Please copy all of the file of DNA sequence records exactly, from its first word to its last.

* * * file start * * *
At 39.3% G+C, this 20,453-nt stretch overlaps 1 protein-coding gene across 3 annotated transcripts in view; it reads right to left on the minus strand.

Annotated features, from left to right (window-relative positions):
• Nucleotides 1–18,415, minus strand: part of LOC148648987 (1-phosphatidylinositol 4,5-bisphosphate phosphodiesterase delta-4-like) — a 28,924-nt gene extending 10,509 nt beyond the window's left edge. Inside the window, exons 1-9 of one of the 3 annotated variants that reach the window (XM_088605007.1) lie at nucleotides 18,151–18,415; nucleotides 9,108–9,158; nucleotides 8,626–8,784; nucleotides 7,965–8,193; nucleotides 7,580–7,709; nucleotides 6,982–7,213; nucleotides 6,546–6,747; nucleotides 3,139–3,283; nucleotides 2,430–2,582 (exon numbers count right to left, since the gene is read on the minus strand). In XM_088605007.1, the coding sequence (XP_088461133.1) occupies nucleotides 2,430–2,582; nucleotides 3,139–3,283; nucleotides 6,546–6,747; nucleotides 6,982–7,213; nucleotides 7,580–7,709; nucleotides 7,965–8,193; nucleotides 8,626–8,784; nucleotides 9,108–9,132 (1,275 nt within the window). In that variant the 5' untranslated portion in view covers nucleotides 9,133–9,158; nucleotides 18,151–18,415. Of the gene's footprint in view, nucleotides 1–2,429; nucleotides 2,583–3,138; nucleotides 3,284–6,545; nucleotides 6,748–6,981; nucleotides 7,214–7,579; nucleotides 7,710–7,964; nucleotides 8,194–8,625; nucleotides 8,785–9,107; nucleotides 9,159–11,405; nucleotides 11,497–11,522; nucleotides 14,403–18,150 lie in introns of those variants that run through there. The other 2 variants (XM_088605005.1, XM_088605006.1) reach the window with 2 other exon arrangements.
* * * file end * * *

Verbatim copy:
At 39.3% G+C, this 20,453-nt stretch overlaps 1 protein-coding gene across 3 annotated transcripts in view; it reads right to left on the minus strand.

Annotated features, from left to right (window-relative positions):
• Nucleotides 1–18,415, minus strand: part of LOC148648987 (1-phosphatidylinositol 4,5-bisphosphate phosphodiesterase delta-4-like) — a 28,924-nt gene extending 10,509 nt beyond the window's left edge. Inside the window, exons 1-9 of one of the 3 annotated variants that reach the window (XM_088605007.1) lie at nucleotides 18,151–18,415; nucleotides 9,108–9,158; nucleotides 8,626–8,784; nucleotides 7,965–8,193; nucleotides 7,580–7,709; nucleotides 6,982–7,213; nucleotides 6,546–6,747; nucleotides 3,139–3,283; nucleotides 2,430–2,582 (exon numbers count right to left, since the gene is read on the minus strand). In XM_088605007.1, the coding sequence (XP_088461133.1) occupies nucleotides 2,430–2,582; nucleotides 3,139–3,283; nucleotides 6,546–6,747; nucleotides 6,982–7,213; nucleotides 7,580–7,709; nucleotides 7,965–8,193; nucleotides 8,626–8,784; nucleotides 9,108–9,132 (1,275 nt within the window). In that variant the 5' untranslated portion in view covers nucleotides 9,133–9,158; nucleotides 18,151–18,415. Of the gene's footprint in view, nucleotides 1–2,429; nucleotides 2,583–3,138; nucleotides 3,284–6,545; nucleotides 6,748–6,981; nucleotides 7,214–7,579; nucleotides 7,710–7,964; nucleotides 8,194–8,625; nucleotides 8,785–9,107; nucleotides 9,159–11,405; nucleotides 11,497–11,522; nucleotides 14,403–18,150 lie in introns of those variants that run through there. The other 2 variants (XM_088605005.1, XM_088605006.1) reach the window with 2 other exon arrangements.